Mullen Lauds Iraqi Leaders’ Work


BAGHDAD, Aug. 2 (UPI) — The chairman of the U.S. Joint Chiefs of Staff, speaking in Baghdad Tuesday, blamed Iran for the violence he said is meant to destabilize Iraq.

“The Iranian regime continues to violate Iraqi sovereignty by intervening in Iraqi social and political affairs, training and equipping militias to conduct attacks on Iraqi soil and thwarting efforts by the Iraqi people to pursue unfettered the economic growth, development and independence that geography and democracy have bestowed upon them,” Navy Adm. Michael Mullen said during a news conference.

Mullen, after meeting with Iraqi Prime Minister Nouri al-Maliki and President Jalal Talibani Monday, praised the Iraqi leaders for challenging the Iranian regime to stop violence directed inside Iraq. The Iraqi military stepped up operations in coordination with U.S. forces against such Iranian-backed groups, he said.

“As a result, we have seen a dramatic reduction in these deadly attacks,” he said.

Mullen noted June was a bad month for U.S. forces in Iraq, with 15 killed, mostly by Iranian-backed militias using weapons officials say came directly from Iran.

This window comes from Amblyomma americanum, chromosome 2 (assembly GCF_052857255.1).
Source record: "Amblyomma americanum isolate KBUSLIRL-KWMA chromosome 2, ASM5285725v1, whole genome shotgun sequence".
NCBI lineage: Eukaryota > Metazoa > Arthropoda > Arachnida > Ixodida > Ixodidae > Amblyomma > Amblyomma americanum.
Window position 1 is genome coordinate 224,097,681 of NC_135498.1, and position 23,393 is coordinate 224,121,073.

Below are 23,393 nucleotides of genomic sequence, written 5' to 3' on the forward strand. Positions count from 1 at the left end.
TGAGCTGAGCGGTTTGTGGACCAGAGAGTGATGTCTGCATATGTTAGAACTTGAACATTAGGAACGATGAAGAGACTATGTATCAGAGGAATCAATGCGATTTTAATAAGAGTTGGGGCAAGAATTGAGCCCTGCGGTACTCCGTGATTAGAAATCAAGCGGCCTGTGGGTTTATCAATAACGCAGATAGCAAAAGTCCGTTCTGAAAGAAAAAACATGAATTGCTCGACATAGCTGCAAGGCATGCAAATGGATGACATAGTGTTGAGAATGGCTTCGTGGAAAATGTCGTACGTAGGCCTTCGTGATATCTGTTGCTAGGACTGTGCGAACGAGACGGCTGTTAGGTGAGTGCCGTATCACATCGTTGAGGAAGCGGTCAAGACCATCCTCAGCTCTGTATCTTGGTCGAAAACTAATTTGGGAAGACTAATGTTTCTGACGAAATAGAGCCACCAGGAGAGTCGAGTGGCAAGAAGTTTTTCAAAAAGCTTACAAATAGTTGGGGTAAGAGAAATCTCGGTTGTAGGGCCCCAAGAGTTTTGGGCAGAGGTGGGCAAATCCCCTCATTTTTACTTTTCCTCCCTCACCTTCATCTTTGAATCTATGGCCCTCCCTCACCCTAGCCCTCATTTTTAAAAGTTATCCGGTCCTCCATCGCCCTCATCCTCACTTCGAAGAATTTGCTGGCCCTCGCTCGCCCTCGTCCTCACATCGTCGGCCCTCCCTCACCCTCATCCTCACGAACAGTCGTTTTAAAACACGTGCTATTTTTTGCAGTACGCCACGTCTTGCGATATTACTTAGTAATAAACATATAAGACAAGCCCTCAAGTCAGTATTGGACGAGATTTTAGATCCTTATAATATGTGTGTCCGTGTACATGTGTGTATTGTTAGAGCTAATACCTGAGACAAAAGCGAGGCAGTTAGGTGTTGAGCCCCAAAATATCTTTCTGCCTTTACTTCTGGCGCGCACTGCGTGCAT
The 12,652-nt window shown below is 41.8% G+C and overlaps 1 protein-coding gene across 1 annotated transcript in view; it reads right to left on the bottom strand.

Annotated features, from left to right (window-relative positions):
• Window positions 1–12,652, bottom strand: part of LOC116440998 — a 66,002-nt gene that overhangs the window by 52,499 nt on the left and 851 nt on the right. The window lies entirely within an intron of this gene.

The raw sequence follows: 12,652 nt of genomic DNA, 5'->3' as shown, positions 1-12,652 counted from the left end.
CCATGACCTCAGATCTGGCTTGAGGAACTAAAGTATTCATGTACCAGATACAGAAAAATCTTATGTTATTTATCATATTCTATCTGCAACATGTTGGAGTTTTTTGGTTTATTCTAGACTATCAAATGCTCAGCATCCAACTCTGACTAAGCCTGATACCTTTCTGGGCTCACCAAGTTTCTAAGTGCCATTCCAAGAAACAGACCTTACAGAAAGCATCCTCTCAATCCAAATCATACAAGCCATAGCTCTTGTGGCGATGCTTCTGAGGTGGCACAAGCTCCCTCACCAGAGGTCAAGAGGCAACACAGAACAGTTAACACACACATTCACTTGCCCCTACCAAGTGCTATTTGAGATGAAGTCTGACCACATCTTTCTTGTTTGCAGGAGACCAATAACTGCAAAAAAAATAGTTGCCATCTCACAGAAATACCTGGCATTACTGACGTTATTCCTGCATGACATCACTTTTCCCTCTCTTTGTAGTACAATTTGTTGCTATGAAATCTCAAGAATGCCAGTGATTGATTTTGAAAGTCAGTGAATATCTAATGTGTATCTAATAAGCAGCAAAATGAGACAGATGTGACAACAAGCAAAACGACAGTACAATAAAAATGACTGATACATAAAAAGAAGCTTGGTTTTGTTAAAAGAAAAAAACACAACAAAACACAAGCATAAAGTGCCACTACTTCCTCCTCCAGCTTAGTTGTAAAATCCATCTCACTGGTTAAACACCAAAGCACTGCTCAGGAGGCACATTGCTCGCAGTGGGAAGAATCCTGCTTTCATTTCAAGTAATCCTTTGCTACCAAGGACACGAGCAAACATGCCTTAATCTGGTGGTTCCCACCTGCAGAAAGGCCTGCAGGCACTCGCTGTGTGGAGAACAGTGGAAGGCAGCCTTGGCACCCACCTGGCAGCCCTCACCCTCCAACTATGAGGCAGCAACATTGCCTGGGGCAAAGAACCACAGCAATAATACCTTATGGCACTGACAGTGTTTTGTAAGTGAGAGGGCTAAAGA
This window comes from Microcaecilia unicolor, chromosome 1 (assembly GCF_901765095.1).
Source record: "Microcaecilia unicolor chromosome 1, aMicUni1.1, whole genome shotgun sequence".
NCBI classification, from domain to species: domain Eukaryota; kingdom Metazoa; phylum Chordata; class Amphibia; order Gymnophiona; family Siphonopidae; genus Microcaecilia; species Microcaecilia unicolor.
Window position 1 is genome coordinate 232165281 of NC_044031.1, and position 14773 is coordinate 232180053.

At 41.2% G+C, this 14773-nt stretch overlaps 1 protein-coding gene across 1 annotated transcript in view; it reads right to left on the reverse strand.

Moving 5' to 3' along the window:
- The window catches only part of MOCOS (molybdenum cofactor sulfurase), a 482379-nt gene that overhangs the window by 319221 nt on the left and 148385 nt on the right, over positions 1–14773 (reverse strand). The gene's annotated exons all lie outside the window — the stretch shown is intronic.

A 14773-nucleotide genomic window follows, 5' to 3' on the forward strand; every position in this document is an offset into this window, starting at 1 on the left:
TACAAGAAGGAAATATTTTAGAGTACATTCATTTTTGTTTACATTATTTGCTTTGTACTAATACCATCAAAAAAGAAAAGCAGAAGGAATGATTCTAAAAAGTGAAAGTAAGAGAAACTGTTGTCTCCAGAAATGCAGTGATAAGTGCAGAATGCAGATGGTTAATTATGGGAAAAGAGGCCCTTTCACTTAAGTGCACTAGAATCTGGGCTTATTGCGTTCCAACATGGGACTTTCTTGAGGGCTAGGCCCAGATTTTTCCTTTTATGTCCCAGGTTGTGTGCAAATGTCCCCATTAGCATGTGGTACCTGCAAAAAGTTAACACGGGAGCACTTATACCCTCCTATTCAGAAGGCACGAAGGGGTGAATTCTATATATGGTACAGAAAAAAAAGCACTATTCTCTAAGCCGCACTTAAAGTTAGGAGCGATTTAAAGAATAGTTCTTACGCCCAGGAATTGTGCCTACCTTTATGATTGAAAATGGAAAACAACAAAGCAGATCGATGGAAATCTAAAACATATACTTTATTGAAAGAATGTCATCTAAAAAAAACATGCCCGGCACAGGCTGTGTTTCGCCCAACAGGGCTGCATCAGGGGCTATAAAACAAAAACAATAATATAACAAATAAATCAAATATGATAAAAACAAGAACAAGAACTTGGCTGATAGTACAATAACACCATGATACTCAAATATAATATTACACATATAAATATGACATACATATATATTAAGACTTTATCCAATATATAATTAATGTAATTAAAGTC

Mullen said Maliki and Talibani understand the urgency behind deciding whether to formally ask that some U.S. forces remaining in Iraq beyond the Dec. 31 deadline for withdrawal of American troops. The Iraqi leaders also understand that U.S. assistance can help to bridge lapses in Iraq’s security capabilities, he added.

“My government has made it clear that we would entertain a request for some troops to stay, and I was encouraged to learn last night that Iraqi leaders plan to meet to discuss the merits of such a request,” Mullen said. “I remain hopeful, therefore, that we will soon achieve some clarity. And I am grateful that serious attempts to resolve the issue are now under way.”

UPI - United Press International, Inc.

Since 1907, United Press International (UPI) has been a leading provider of critical information to media outlets, businesses, governments and researchers worldwide.

Join the Discussion

Comment Policy: We encourage an open discussion with a wide range of viewpoints, even extreme ones, but we will not tolerate racism, profanity or slanderous comments toward the author(s) or comment participants. Make your case passionately, but civilly. Please don't stoop to name calling. We use filters for spam protection. If your comment does not appear, it is likely because it violates the above policy or contains links or language typical of spam. We reserve the right to remove comments at our discretion.